If you have an infant, you might want to shop for a convertible car seat.
That’s the recommendation from Consumer Reports after the results of its most recent tests. Convertible child seats are the second group of seats to be tested using the publication’s new test protocol for child car seats and it found that they provide added protection from head contact compared to infant seats. In previous testing using infant seats that include a detachable carrier, Consumer Reports found that the 22-pound dummy, presenting an average 12-month-old child, suffered a head strike against the simulated front seatback with 16 of the 30 tested models.
Using the same dummy, the publication tested rear-facing convertible models and found that the dummy’s head contacted the front seatback with only one of the 25 models tested. Consumer Reports attributes the enhanced safety to the seats’ longer shells and shape, providing additional space between the dummy’s head and the simulated seatback.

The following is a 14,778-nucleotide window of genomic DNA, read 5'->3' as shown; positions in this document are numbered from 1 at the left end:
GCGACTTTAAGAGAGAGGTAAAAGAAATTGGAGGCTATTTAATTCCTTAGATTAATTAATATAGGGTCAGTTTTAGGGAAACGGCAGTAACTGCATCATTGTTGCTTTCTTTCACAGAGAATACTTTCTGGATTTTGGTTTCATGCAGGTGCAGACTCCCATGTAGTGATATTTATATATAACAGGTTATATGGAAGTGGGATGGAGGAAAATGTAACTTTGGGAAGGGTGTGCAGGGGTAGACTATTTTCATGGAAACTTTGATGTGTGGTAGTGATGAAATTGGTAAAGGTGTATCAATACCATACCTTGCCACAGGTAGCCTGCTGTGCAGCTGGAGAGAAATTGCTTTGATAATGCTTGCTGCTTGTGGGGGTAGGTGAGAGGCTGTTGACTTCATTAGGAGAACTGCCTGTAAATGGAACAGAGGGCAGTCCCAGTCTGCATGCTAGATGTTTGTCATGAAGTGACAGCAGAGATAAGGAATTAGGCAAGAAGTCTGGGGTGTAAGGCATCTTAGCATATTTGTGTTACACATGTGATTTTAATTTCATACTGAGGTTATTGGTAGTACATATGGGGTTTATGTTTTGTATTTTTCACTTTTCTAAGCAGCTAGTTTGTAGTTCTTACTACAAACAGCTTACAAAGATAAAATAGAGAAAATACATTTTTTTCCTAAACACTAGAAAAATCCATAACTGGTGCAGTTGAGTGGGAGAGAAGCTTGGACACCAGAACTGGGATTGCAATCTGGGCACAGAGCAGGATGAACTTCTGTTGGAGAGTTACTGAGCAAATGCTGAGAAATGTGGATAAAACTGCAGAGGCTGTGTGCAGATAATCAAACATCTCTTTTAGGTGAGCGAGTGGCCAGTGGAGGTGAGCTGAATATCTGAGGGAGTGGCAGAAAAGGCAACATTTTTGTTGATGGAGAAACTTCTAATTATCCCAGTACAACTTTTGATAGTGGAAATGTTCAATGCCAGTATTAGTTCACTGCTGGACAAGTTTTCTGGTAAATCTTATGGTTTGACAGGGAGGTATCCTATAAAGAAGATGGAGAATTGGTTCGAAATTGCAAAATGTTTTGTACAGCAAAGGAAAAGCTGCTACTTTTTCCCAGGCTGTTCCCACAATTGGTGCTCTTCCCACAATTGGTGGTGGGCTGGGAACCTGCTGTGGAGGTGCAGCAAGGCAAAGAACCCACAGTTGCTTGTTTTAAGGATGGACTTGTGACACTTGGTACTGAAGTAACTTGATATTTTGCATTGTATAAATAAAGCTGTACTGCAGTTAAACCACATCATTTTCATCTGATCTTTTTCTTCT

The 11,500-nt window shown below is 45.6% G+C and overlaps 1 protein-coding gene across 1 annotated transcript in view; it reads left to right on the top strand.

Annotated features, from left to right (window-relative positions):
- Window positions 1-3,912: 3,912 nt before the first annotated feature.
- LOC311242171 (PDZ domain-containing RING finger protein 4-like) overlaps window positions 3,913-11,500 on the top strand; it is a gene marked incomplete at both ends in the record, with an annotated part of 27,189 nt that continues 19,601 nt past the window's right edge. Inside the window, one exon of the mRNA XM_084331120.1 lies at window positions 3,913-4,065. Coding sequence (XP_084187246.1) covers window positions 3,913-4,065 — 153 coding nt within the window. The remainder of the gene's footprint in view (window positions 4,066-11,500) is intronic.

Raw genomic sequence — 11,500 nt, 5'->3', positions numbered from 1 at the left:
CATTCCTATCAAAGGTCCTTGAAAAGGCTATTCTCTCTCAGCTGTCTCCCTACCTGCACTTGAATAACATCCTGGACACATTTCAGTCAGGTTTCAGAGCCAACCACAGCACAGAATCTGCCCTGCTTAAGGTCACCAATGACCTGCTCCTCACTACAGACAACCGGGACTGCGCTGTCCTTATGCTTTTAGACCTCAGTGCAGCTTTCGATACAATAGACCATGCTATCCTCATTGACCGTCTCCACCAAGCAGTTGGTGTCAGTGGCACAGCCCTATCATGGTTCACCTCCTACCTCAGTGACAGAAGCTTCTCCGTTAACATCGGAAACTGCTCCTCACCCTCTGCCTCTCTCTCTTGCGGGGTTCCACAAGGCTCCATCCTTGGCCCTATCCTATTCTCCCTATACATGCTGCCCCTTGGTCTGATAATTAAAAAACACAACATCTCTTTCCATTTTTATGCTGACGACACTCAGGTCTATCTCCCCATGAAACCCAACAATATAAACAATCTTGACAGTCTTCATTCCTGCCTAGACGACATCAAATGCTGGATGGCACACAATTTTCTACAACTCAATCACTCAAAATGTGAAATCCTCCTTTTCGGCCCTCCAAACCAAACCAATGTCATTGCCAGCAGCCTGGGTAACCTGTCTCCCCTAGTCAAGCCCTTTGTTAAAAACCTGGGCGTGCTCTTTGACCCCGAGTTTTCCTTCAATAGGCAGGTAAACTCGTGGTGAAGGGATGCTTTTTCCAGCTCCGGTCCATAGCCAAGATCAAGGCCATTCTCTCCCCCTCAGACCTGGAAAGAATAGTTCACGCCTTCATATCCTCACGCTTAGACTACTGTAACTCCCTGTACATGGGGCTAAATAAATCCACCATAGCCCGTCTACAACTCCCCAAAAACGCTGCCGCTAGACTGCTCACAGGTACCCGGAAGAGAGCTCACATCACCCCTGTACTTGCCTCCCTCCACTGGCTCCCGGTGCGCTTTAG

As a result of the tests, convertible car seats are recommended for kids around age 1, helping provide additional protection over an infant seat in protecting a child’s head. Consumer Reports also notes that you would need to purchase a convertible car seat if you want to keep your child rear-facing under their second birthday. In other words, it is recommended to transition your child to a rear-facing convertible seat no later than age 1.